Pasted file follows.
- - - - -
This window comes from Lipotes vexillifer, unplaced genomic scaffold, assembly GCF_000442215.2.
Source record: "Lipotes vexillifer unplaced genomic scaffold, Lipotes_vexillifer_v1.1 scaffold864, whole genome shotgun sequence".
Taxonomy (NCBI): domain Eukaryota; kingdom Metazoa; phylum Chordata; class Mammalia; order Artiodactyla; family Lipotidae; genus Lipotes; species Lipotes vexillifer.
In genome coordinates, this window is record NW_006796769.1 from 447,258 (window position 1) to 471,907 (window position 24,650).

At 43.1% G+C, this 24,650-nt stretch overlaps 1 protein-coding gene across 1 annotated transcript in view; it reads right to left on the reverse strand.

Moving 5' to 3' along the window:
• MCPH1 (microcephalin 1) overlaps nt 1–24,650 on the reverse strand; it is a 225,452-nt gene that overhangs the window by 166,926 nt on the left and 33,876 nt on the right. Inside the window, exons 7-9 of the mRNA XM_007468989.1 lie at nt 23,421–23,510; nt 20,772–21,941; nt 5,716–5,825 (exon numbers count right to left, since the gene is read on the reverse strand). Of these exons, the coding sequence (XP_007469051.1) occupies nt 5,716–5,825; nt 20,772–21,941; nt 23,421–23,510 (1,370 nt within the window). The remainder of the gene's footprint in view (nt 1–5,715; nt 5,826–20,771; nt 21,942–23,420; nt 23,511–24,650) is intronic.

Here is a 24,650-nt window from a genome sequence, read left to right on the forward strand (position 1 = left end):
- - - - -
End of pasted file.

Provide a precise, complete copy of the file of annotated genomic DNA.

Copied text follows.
This window comes from Lipotes vexillifer, unplaced genomic scaffold, assembly GCF_000442215.2.
Source record: "Lipotes vexillifer unplaced genomic scaffold, Lipotes_vexillifer_v1.1 scaffold864, whole genome shotgun sequence".
Taxonomy (NCBI): domain Eukaryota; kingdom Metazoa; phylum Chordata; class Mammalia; order Artiodactyla; family Lipotidae; genus Lipotes; species Lipotes vexillifer.
In genome coordinates, this window is record NW_006796769.1 from 447,258 (window position 1) to 471,907 (window position 24,650).

At 43.1% G+C, this 24,650-nt stretch overlaps 1 protein-coding gene across 1 annotated transcript in view; it reads right to left on the reverse strand.

Moving 5' to 3' along the window:
• MCPH1 (microcephalin 1) overlaps nt 1–24,650 on the reverse strand; it is a 225,452-nt gene that overhangs the window by 166,926 nt on the left and 33,876 nt on the right. Inside the window, exons 7-9 of the mRNA XM_007468989.1 lie at nt 23,421–23,510; nt 20,772–21,941; nt 5,716–5,825 (exon numbers count right to left, since the gene is read on the reverse strand). Of these exons, the coding sequence (XP_007469051.1) occupies nt 5,716–5,825; nt 20,772–21,941; nt 23,421–23,510 (1,370 nt within the window). The remainder of the gene's footprint in view (nt 1–5,715; nt 5,826–20,771; nt 21,942–23,420; nt 23,511–24,650) is intronic.

Here is a 24,650-nt window from a genome sequence, read left to right on the forward strand (position 1 = left end):